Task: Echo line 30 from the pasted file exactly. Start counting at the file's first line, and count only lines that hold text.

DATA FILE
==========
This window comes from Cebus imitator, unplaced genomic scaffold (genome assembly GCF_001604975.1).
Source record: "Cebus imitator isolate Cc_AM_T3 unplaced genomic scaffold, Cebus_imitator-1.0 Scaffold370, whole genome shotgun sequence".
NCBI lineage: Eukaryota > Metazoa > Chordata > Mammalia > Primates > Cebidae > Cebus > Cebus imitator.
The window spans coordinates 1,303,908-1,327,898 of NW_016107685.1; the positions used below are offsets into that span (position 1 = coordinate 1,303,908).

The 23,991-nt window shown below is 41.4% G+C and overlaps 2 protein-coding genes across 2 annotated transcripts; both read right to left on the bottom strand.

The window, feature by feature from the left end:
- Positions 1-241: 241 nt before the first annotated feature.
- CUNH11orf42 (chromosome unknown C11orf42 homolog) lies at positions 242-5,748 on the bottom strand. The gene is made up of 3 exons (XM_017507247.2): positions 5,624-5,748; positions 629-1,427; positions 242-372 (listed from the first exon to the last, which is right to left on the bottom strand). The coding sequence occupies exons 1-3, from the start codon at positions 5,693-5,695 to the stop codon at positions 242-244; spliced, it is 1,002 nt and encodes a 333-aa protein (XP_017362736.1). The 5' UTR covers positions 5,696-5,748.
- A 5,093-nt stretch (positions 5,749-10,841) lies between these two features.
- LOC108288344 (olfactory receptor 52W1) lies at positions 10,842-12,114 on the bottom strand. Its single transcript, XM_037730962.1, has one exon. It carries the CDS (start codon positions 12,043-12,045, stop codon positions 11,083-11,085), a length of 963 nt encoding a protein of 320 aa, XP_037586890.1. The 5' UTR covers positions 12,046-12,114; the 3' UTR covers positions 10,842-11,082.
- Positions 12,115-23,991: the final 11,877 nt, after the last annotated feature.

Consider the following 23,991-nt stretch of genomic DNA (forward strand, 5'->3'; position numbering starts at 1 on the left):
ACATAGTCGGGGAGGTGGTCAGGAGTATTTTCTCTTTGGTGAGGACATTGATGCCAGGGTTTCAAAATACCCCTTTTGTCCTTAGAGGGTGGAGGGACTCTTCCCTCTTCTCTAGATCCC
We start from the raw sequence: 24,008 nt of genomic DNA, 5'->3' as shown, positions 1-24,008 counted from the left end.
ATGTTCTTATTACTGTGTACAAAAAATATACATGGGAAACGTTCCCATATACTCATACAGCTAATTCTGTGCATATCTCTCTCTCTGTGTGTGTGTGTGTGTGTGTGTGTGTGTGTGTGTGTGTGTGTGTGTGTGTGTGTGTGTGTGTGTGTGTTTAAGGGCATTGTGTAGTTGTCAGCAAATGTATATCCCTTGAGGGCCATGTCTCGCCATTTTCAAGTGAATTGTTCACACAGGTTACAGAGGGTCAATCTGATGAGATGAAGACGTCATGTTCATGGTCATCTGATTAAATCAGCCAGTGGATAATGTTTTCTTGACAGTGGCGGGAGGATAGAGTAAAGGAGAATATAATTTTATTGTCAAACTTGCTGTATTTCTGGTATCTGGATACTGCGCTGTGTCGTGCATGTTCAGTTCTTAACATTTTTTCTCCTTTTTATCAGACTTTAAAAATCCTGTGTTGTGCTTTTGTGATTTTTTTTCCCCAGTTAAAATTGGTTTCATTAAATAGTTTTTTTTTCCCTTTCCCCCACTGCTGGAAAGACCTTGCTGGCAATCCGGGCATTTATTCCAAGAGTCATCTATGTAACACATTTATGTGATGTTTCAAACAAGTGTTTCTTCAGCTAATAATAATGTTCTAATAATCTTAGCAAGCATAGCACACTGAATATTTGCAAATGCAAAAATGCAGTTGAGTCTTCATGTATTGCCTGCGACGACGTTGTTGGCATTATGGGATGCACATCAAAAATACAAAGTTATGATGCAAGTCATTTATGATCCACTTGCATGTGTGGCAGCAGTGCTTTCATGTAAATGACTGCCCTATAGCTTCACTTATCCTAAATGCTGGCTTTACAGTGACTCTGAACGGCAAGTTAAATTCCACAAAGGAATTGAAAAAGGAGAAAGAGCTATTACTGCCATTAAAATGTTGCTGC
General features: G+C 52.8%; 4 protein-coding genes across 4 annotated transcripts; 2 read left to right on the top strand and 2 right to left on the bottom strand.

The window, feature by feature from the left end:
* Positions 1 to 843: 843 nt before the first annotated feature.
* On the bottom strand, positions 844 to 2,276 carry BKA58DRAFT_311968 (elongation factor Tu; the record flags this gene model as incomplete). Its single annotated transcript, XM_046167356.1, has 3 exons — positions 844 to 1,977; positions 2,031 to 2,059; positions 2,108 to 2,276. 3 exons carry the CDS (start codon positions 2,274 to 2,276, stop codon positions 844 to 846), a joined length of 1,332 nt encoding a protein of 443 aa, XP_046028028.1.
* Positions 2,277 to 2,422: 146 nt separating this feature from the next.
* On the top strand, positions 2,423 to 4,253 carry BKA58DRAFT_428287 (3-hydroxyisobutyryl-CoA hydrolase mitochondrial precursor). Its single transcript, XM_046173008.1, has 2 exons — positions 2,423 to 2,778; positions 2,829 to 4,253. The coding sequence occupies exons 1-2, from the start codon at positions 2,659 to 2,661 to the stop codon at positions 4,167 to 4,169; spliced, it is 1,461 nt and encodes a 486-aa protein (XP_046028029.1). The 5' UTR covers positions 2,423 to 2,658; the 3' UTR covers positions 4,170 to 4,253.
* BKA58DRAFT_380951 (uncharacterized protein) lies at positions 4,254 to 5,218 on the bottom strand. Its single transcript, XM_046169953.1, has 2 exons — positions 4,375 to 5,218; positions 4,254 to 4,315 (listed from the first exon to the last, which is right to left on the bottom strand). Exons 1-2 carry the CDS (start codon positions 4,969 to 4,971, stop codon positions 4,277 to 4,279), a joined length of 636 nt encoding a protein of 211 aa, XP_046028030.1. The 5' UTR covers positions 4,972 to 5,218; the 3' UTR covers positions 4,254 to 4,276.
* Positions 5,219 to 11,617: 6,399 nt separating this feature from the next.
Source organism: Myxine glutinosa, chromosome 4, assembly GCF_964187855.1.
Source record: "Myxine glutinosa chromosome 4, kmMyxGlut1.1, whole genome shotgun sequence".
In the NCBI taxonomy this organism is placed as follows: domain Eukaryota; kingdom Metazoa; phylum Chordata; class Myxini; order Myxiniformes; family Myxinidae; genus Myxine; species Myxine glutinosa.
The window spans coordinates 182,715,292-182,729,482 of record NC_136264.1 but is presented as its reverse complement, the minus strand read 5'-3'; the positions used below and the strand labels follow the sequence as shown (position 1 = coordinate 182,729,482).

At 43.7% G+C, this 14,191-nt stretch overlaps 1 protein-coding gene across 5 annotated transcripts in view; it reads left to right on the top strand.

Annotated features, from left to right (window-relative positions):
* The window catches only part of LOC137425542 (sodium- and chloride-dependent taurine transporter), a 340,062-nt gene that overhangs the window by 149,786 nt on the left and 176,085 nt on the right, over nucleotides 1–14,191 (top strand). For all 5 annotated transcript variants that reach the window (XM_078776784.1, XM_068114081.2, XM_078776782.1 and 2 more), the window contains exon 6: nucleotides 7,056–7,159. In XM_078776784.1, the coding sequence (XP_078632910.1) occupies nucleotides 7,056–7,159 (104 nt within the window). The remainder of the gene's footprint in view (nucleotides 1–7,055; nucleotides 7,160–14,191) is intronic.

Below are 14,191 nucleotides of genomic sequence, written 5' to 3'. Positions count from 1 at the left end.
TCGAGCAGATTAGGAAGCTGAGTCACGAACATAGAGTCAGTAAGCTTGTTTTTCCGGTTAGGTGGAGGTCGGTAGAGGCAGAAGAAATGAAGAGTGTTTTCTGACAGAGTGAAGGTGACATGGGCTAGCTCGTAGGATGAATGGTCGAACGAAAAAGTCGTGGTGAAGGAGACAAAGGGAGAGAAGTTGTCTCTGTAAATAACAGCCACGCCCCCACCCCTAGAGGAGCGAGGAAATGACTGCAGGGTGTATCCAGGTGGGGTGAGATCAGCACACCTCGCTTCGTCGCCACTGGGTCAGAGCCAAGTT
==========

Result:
* The window catches only part of LOC137425542 (sodium- and chloride-dependent taurine transporter), a 340,062-nt gene that overhangs the window by 149,786 nt on the left and 176,085 nt on the right, over nucleotides 1–14,191 (top strand). For all 5 annotated transcript variants that reach the window (XM_078776784.1, XM_068114081.2, XM_078776782.1 and 2 more), the window contains exon 6: nucleotides 7,056–7,159. In XM_078776784.1, the coding sequence (XP_078632910.1) occupies nucleotides 7,056–7,159 (104 nt within the window). The remainder of the gene's footprint in view (nucleotides 1–7,055; nucleotides 7,160–14,191) is intronic.